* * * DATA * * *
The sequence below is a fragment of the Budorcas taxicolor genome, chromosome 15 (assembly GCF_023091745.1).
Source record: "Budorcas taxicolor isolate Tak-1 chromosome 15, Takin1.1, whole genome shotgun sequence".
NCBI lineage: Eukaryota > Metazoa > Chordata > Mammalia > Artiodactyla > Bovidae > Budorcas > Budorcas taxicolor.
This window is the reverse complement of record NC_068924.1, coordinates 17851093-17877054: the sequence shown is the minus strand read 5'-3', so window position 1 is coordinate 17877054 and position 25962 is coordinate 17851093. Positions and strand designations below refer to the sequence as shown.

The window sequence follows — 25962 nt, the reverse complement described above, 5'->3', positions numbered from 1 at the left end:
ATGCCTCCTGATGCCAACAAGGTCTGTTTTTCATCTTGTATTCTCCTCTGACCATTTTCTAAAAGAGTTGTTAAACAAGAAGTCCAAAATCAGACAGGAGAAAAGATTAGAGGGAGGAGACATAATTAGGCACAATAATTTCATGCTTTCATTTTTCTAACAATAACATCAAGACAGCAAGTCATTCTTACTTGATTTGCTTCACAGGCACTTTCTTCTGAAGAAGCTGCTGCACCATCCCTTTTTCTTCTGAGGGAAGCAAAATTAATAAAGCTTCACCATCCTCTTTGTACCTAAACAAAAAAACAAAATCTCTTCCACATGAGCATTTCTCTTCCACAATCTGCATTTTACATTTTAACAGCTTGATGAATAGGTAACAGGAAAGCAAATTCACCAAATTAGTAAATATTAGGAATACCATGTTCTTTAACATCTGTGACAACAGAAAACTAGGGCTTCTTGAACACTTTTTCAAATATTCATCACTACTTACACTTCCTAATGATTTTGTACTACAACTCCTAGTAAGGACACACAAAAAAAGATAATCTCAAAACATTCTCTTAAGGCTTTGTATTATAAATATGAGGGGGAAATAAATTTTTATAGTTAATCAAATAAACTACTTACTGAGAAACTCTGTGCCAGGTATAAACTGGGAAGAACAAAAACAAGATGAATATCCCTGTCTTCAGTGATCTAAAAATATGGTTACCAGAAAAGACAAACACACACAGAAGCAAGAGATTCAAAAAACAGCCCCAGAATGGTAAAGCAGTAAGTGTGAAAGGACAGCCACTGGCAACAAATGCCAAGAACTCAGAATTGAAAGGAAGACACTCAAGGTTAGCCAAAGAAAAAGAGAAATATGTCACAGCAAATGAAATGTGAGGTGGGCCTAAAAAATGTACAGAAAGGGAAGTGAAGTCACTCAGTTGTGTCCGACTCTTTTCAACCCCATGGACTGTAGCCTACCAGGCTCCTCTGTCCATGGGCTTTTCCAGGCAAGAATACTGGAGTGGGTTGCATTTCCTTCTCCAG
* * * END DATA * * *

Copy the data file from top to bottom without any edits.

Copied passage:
The sequence below is a fragment of the Budorcas taxicolor genome, chromosome 15 (assembly GCF_023091745.1).
Source record: "Budorcas taxicolor isolate Tak-1 chromosome 15, Takin1.1, whole genome shotgun sequence".
NCBI lineage: Eukaryota > Metazoa > Chordata > Mammalia > Artiodactyla > Bovidae > Budorcas > Budorcas taxicolor.
This window is the reverse complement of record NC_068924.1, coordinates 17851093-17877054: the sequence shown is the minus strand read 5'-3', so window position 1 is coordinate 17877054 and position 25962 is coordinate 17851093. Positions and strand designations below refer to the sequence as shown.

The window sequence follows — 25962 nt, the reverse complement described above, 5'->3', positions numbered from 1 at the left end:
ATGCCTCCTGATGCCAACAAGGTCTGTTTTTCATCTTGTATTCTCCTCTGACCATTTTCTAAAAGAGTTGTTAAACAAGAAGTCCAAAATCAGACAGGAGAAAAGATTAGAGGGAGGAGACATAATTAGGCACAATAATTTCATGCTTTCATTTTTCTAACAATAACATCAAGACAGCAAGTCATTCTTACTTGATTTGCTTCACAGGCACTTTCTTCTGAAGAAGCTGCTGCACCATCCCTTTTTCTTCTGAGGGAAGCAAAATTAATAAAGCTTCACCATCCTCTTTGTACCTAAACAAAAAAACAAAATCTCTTCCACATGAGCATTTCTCTTCCACAATCTGCATTTTACATTTTAACAGCTTGATGAATAGGTAACAGGAAAGCAAATTCACCAAATTAGTAAATATTAGGAATACCATGTTCTTTAACATCTGTGACAACAGAAAACTAGGGCTTCTTGAACACTTTTTCAAATATTCATCACTACTTACACTTCCTAATGATTTTGTACTACAACTCCTAGTAAGGACACACAAAAAAAGATAATCTCAAAACATTCTCTTAAGGCTTTGTATTATAAATATGAGGGGGAAATAAATTTTTATAGTTAATCAAATAAACTACTTACTGAGAAACTCTGTGCCAGGTATAAACTGGGAAGAACAAAAACAAGATGAATATCCCTGTCTTCAGTGATCTAAAAATATGGTTACCAGAAAAGACAAACACACACAGAAGCAAGAGATTCAAAAAACAGCCCCAGAATGGTAAAGCAGTAAGTGTGAAAGGACAGCCACTGGCAACAAATGCCAAGAACTCAGAATTGAAAGGAAGACACTCAAGGTTAGCCAAAGAAAAAGAGAAATATGTCACAGCAAATGAAATGTGAGGTGGGCCTAAAAAATGTACAGAAAGGGAAGTGAAGTCACTCAGTTGTGTCCGACTCTTTTCAACCCCATGGACTGTAGCCTACCAGGCTCCTCTGTCCATGGGCTTTTCCAGGCAAGAATACTGGAGTGGGTTGCATTTCCTTCTCCAG